When she graduated, Rae pursued her love of drama. She saw it as transformational then, and she still sees it in her own school-aged daughter. She worked for a while as an assistant director, then left to teach English in Greece, then Spain, and came back to the UK to support her husband’s career. She got her PGCE in 1994 and has been in education ever since.
She is loath to draw direct lines between her past and present. “I suppose, after being a headteacher for so long, you combine the detail with the bigger picture, just like you would if you were a director, but it’s tenuous.”
Rae and her sisters were raised for much of their early childhood following their father’s work postings in various African and Asian countries, including the DRC (then Zaire), South Africa, Malaysia and Mauritania.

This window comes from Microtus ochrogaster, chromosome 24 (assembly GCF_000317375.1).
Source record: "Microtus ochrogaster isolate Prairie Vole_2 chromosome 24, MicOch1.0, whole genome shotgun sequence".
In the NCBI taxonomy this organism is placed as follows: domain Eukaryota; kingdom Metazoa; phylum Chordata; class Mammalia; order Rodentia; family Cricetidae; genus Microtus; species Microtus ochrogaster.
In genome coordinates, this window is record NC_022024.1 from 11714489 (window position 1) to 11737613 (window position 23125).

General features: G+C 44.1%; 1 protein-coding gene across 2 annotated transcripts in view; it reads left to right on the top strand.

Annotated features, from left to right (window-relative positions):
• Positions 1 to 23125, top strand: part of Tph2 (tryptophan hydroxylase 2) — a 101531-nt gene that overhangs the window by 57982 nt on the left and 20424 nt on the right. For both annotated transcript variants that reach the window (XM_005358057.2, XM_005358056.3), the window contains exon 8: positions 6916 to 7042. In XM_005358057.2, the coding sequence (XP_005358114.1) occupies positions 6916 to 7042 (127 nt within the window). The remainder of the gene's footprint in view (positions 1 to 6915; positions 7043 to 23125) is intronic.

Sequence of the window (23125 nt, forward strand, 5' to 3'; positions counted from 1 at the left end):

I’m permanently motivated to find gaps in the system.
“When I lived in these countries,” she recollects, “and it was still a colonial world, with segregation and apartheid, I had a very privileged upbringing. It doesn’t make me very comfortable now, but my mum was very instrumental in bringing about change.” As an example, she cites her mother’s campaigning for all workers, not just white ones, to have helmets to go down the mines in Zaire.
Rae feels these experiences have contributed to making her adaptable to change and quick to make connections with new people. Above all, the discomfort with her early upbringing informs her sense of solidarity and egalitarianism. “I want everybody to be treated equally and fairly, and I think that motivates the way we work in our school, in circles rather than hierarchical approaches.”
A pragmatic changemaker
Rae has written about accountability and teacher professionalism. I ask her about the uncertain political situation, the radical alternatives proposed by opposition parties. Could the school’s distributed leadership model withstand a massive swing of the political pendulum?